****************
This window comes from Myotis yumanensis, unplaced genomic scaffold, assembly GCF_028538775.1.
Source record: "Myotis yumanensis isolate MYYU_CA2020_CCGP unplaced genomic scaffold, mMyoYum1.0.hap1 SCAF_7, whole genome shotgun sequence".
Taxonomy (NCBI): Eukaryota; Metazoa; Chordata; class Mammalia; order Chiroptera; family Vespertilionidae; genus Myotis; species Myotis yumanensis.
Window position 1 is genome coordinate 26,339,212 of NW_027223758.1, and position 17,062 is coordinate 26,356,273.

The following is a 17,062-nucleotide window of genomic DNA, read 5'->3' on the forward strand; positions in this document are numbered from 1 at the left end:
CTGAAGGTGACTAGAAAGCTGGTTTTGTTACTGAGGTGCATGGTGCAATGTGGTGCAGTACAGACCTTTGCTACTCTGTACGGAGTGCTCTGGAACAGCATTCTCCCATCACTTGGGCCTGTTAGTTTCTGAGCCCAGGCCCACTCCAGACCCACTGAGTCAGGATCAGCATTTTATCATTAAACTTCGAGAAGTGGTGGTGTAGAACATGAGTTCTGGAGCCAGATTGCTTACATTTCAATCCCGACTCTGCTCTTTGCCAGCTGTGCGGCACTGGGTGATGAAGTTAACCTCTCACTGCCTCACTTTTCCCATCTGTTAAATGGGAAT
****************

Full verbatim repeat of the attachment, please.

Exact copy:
This window comes from Myotis yumanensis, unplaced genomic scaffold, assembly GCF_028538775.1.
Source record: "Myotis yumanensis isolate MYYU_CA2020_CCGP unplaced genomic scaffold, mMyoYum1.0.hap1 SCAF_7, whole genome shotgun sequence".
Taxonomy (NCBI): Eukaryota; Metazoa; Chordata; class Mammalia; order Chiroptera; family Vespertilionidae; genus Myotis; species Myotis yumanensis.
Window position 1 is genome coordinate 26,339,212 of NW_027223758.1, and position 17,062 is coordinate 26,356,273.

The following is a 17,062-nucleotide window of genomic DNA, read 5'->3' on the forward strand; positions in this document are numbered from 1 at the left end:
CTGAAGGTGACTAGAAAGCTGGTTTTGTTACTGAGGTGCATGGTGCAATGTGGTGCAGTACAGACCTTTGCTACTCTGTACGGAGTGCTCTGGAACAGCATTCTCCCATCACTTGGGCCTGTTAGTTTCTGAGCCCAGGCCCACTCCAGACCCACTGAGTCAGGATCAGCATTTTATCATTAAACTTCGAGAAGTGGTGGTGTAGAACATGAGTTCTGGAGCCAGATTGCTTACATTTCAATCCCGACTCTGCTCTTTGCCAGCTGTGCGGCACTGGGTGATGAAGTTAACCTCTCACTGCCTCACTTTTCCCATCTGTTAAATGGGAAT